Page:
Believing a story has potential is what keeps us going and not chucking it.

    Congratulations on the success thus far and good luck with the next stages.

    • fenster says :

      Thank you. I love that feeling when the drafts start to come together. I wish like many, that it didn’t take multiple efforts, but that’s the nature of the beast. Well done.

  4. rolandclarke says :

    I keep editing because my beta readers keep finding errors and things to change… Glad that you have a saner system.

    • fenster says :

      Oh lord, I know that feeling. There is always something I miss, something I didn’t pay close enough attention to when I was going through it. Saner might be up for debate.

  5. Shell Flower says :

    I’ve learned to love editing. You are so right that a bad manuscript is just not a good idea. Working with a friend on her ARC that had already been critiqued by dozens of people, she is still finding small typos. You just gotta keep editing to the bitter end and it IS worth it. I’m glad you are happy with your manuscript. That’s an awesome feeling! Lovely photo of the UW. I live sorta near there, so yeah, it’s been a lovely spring. Glad we are getting rain this year 🙂

    • fenster says :

      Took the family on a Seattle vacation recently. We like to go in the early Spring or Winter to avoid the cruise ship chaos. I think small errors are hard to eliminate in longer work, and I can tolerate a few here and there. It only really gets at me when someone hands me a story, a supposed finished project and there is a mistake in the first line. Shudder!

  6. jmh says :

    Writers are the worst judges of their own work, especially while it’s in progress. It’s so easy for us to think it sucks! I’m glad you found the opposite–your rule about finishing the first draft is awesome.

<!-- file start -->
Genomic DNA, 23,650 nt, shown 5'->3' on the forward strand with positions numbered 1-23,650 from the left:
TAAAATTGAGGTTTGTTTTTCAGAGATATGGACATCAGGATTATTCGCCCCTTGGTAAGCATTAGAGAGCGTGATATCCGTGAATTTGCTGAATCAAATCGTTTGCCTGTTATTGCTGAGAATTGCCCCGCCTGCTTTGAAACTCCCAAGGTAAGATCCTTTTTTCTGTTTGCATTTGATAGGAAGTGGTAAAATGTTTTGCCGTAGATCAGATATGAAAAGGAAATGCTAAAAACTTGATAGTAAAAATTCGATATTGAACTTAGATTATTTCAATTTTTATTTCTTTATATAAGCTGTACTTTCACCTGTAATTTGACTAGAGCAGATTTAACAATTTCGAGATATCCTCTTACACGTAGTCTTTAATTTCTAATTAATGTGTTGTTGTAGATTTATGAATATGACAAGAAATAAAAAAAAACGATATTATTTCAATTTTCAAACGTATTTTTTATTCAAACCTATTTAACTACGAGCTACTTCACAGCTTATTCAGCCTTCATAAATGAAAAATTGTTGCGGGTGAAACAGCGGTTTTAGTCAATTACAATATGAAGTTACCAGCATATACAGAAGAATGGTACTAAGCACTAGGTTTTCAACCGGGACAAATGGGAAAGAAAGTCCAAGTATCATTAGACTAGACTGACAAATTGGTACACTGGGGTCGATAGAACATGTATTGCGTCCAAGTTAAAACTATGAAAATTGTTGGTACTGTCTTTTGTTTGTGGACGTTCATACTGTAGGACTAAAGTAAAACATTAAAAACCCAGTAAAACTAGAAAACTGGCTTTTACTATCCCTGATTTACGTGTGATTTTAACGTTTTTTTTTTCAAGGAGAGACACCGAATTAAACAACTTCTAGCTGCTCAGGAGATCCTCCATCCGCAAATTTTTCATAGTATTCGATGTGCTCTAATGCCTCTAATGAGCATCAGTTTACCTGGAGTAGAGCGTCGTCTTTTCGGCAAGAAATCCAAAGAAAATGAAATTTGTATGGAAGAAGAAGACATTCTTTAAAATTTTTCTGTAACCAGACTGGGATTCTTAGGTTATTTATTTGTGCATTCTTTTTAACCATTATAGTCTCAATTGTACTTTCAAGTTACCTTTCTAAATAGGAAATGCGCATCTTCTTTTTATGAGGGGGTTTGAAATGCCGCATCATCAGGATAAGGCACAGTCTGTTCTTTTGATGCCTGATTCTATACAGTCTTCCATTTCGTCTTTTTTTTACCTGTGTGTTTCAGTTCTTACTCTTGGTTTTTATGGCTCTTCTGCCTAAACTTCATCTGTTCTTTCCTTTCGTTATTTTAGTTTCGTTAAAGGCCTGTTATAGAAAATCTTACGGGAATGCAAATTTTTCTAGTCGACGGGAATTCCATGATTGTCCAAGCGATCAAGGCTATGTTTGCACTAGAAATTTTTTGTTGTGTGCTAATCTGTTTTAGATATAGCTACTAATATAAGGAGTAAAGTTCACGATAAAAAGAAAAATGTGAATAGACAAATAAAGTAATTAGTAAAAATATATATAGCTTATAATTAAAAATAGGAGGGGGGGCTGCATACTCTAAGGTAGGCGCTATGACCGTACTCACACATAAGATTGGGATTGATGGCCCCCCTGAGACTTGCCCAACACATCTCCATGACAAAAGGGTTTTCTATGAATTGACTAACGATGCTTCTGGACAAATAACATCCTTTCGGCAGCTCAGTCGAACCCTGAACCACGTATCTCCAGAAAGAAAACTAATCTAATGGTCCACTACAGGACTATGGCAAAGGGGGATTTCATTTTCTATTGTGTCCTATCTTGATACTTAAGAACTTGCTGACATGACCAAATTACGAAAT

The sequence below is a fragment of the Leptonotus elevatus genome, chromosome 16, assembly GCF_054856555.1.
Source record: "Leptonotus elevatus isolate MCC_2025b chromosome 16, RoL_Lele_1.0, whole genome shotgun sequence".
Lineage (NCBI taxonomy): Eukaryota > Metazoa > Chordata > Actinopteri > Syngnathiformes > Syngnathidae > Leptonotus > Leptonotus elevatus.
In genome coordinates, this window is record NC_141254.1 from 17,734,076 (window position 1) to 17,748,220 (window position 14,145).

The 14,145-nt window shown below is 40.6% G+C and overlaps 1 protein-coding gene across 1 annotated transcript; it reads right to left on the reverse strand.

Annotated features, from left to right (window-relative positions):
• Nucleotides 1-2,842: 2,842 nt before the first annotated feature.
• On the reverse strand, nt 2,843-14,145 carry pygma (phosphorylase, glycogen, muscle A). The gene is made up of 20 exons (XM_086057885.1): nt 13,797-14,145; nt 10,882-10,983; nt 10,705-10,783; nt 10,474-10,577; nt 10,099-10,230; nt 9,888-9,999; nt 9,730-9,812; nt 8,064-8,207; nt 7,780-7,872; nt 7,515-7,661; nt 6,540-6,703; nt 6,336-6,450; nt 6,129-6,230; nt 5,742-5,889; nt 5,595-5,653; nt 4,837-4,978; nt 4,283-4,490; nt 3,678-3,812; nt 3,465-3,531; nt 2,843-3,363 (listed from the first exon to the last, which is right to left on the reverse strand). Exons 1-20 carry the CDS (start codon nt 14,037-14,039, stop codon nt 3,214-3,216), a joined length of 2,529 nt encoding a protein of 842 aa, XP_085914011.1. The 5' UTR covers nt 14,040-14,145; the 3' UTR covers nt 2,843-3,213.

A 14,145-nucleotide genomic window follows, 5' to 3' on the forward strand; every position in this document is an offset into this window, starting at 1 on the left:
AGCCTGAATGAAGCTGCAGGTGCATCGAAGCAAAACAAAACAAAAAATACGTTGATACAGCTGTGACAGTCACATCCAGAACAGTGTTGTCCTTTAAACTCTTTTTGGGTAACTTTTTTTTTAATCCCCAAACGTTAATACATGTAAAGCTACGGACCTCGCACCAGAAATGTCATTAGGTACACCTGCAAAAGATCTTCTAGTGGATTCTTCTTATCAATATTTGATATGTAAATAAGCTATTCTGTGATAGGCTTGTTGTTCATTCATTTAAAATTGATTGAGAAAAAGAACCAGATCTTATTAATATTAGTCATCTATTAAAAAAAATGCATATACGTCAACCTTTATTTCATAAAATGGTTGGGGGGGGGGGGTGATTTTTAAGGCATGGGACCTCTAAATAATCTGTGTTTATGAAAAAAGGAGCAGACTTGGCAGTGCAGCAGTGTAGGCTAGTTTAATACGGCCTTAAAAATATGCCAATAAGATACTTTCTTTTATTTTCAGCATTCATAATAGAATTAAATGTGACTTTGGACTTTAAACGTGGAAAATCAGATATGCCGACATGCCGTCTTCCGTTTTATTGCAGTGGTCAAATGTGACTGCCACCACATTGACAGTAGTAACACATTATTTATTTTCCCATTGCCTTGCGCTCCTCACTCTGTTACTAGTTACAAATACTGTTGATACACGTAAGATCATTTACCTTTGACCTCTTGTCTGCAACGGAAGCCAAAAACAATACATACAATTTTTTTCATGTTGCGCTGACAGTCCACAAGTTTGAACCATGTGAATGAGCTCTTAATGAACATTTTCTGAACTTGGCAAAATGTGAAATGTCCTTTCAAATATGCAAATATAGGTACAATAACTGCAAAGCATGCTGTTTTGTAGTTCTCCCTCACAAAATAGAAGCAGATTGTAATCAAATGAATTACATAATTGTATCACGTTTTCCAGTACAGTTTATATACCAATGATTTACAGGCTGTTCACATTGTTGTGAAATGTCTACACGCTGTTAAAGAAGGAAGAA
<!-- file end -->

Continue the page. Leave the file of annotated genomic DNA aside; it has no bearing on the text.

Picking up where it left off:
As an editor by trade, I completely agree with you about the importance of editing. And I thank you. In journalism school they taught us never to spell a word or name wrong. “If you can’t get that right, readers will think you didn’t get anything else right either.”

    Good rule of thumb for any writing, I’d say.

    • fenster says :

      I totally agree! A great rule of thumb. Mistakes happen in writing (and editing), but it doesn’t take long to see where someone has edited their work and when they haven’t.

      I often wonder what editing as a profession would be like. I’m not careful enough to believe I could ever do it for money, but it seems like it might be crazy, insane, monotonous, and a million other things all at the same time.

      • jmh says :

        To be honest, it gets really frustrating a lot of the time. But a lot of the work I get is quite rough. If I got more manuscripts where I could focus on big picture stuff instead of, “Um…you know you don’t have a plot, right?” it would be more fun.

  7. Liesbet says :

    Ryan, as you write your way through the alphabet in this A-Z challenge, my respect and understanding for you is growing so much! Your topics are spot on and there is always the familiarity factor! Even though I am not a native English speaker, I hate coming across typos and mistakes in the books, magazines, newspapers, and blogs I read. Especially of the bestseller kind. And, for some reason, I always find some, without trying. It is a pet peeve of mine (when it comes to printed literature), although I know that I am guilty of typos as well. Everyone is and you can only reread your work so many times. Ideally, I reread my blogs a few more times, but that would be even more time-consuming than it already is! I learned today that I should wait until after the first draft , at least, to have anyone else read my intended book! Thanks for the advice and congratulations on almost having finished your third book!!!

    Liesbet @ Roaming About – A Life Less Ordinary

    • fenster says :

      Wow, your comments are quite flattering. Thank you. I’ve thoroughly enjoyed getting to know you and conversing on both our blogs.

      In wish some others would see the value of editing. I imagine trying to read a text in a language that wasn’t my first, and finding mistakes. How frustrating.